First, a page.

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CP columnist Tereneh Idia heads to India for first-ever Wildbiyoo artist residency

click to enlarge CP columnist Tereneh Idia heads to India for first-ever Wildbiyoo artist residency
Njaimeh Njie
Tereneh Idia

Pittsburgh City Paper columnist Tereneh Idia is temporarily going off the grid. Idia, whose award-winning column covers social justice and race issues, as well as fashion, will be absent this January to become an artist-in-resident for the first-ever Wildbiyoo zero-waste arts program in Goa, India. United by the theme of addressing the climate crisis, the gathering of Indian and international artists will culminate in a two-day long eco-festival at the beginning of February.

While there, Idia, whose resume includes residencies at the Pittsburgh International Airport and Brew House Association, as well as her fashion company Idia’Dega, hopes to study native textiles at the Khaama Kethna Holistic Wellbeing Retreat Centre and make pieces out of found natural materials.

Before her departure, she spoke with CP about her goals for the residency and making sustainable fashion.

How did you find out about this program?
I spent most of the end of summer through fall daily looking at residences. My goal for 2020 is to spend most of it not in the United States.

So the proposal I made was to make adornment out of jungle waste. Adornment is anything you put on your body — hairstyles, earrings, tattoos, piercings. And I don’t know what that looks like. In my mind, I’m thinking fallen leaves, and snakeskin that had been shed and left, and bones. … It’s very much what is naturally there and that would eventually biodegrade.

How is this different from the other residencies you’ve done?
This is my first international residency because everything else I’ve done for Idia’Dega. … Also I feel like I’m trying to balance out making fashion for this capitalist company with this artist-developed stuff as well. So there’s the design company, the design artist, and the design educator, and figuring out how to do all those different things.

What aspect of this are you most excited about?
I’m most excited about meeting people from the community and learning about the traditional textiles. … I don’t know enough about it to say, “This is what Goan fashion is.” … The relationships I make are going to be primarily the relationships that the organization has already made. So I’m not sure how much I can spread out and into the community, but I really want to try and do that.

If I’m not welcome, that’s fine too. I have lots of other materials and a lot of other things to do. … What I learned about traveling and design with other people is that you can go in with an idea, but you have to just see what happens.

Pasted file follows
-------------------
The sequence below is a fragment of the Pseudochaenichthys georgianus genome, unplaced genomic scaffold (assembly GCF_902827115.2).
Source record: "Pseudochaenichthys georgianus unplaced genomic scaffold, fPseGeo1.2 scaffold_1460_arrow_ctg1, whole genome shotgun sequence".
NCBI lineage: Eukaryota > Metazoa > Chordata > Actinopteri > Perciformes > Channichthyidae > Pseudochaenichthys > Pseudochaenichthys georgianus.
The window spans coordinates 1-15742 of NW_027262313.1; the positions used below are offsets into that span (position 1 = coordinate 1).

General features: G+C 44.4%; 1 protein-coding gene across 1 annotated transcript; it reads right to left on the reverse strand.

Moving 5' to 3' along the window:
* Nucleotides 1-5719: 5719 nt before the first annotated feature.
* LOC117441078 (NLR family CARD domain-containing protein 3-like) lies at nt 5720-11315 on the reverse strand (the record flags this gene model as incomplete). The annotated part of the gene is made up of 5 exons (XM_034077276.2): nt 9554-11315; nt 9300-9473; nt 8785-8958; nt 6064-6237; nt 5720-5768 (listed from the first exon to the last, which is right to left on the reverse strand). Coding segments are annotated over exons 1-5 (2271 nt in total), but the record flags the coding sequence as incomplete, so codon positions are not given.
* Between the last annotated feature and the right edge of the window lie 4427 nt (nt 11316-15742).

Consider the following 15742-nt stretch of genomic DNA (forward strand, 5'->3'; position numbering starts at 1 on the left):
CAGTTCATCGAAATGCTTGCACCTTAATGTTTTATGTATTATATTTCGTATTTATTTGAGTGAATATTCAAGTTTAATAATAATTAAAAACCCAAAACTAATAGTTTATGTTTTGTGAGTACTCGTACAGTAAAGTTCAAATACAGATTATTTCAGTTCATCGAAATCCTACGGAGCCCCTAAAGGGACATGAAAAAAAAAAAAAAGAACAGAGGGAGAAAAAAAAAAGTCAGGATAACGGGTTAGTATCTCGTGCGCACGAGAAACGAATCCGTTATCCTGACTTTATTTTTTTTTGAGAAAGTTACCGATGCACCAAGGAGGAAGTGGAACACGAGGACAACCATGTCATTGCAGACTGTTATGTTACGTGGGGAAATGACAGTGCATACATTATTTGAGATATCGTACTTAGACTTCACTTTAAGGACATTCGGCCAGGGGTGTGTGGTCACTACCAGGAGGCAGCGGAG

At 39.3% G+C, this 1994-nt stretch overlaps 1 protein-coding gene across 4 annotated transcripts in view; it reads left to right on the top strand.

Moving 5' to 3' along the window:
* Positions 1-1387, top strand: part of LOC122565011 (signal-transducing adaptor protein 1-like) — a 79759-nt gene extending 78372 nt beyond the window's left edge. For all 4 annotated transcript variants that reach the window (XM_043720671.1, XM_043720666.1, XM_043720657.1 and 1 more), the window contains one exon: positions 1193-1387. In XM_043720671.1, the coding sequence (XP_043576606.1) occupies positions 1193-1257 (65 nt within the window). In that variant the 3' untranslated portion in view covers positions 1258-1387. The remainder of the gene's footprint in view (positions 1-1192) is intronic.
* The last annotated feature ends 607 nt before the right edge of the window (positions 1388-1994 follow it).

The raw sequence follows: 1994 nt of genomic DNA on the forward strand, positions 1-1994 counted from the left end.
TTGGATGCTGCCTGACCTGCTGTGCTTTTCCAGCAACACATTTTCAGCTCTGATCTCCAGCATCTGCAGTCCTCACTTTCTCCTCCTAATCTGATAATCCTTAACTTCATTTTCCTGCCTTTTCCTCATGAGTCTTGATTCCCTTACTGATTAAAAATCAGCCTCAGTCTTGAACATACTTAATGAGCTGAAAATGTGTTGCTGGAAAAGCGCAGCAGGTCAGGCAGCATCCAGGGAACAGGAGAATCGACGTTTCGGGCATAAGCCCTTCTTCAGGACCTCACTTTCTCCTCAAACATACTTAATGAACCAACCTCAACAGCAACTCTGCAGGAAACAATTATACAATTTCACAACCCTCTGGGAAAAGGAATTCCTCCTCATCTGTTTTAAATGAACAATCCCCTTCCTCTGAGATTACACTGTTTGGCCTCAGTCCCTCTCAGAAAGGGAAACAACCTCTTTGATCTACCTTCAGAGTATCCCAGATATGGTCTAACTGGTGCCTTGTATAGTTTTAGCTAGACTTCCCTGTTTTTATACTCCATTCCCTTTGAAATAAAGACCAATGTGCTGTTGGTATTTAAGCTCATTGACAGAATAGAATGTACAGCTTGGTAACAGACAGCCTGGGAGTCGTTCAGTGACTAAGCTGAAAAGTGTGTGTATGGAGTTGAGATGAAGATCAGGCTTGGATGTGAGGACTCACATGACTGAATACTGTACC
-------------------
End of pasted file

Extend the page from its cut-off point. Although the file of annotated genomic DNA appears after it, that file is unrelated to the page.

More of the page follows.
Even with the designs that I do with Idia’Dega, I don’t go into [a Maasai community in Kenya] like, “Well, I have a master’s degree in fashion design and I taught here and I’ve done this,” because everyone I’m working with has experiences I don’t have and skills I don’t have. So how can we work together?

I know India has seen the impact of fast fashion and the amount of pollution it has brought. I don’t know if that’s something you’ve thought about or examined going into this.
Part of what I do is create clothes out of sustainable materials and making clothes using non-toxic dyes and things like that. So it’s difficult because I’m trying to figure out how to use fast fashion for good. Because people can choose not to buy these $10 dresses from these big [retailers], but some people have to.

I just think about sustainability and all of this as a continuum. There’s the whole, “I wear a different outfit every day, I drive a Hummer,” and then there’s sitting on a lotus leaf somewhere not even breathing. I’m flying to India. I’m not kayaking to India. … From there, I’ll be using a solar charger, I won’t be using very much water or electricity, but still, you have to fly to get there. So you’re on this pendulum.

But I think consumers are becoming more educated about the consequences of fast fashion.
I think we’re breaking through that old idea of, “Well, someone else wore those shoes,” and it’s like, “Yeah someone did, and it’s fine, and it’s cool, and it’s made well, and I’m going to wear it.” … Because I do talk about, even beyond fast fashion, just how much [clothing production] pollutes. It is one of the biggest polluters in the world. And people don’t know that. So it’s important for people to know, but doing it in a way that’s, “Here are all these other options and alternatives,” as opposed to shaming. Because I don’t know what it would be like to have kids and not a lot of money and go to Target and get everyone new outfits for $60.

What are you hoping to bring back from this, ultimately?
I really hope to have a map on how to be a designer and make things in this era that is valuable in every aspect. Valuable in terms of materials that are not harming the planet, valuable in a way that is a circular economy that supports lots of different communities, and valuable in that people actually want to wear it.

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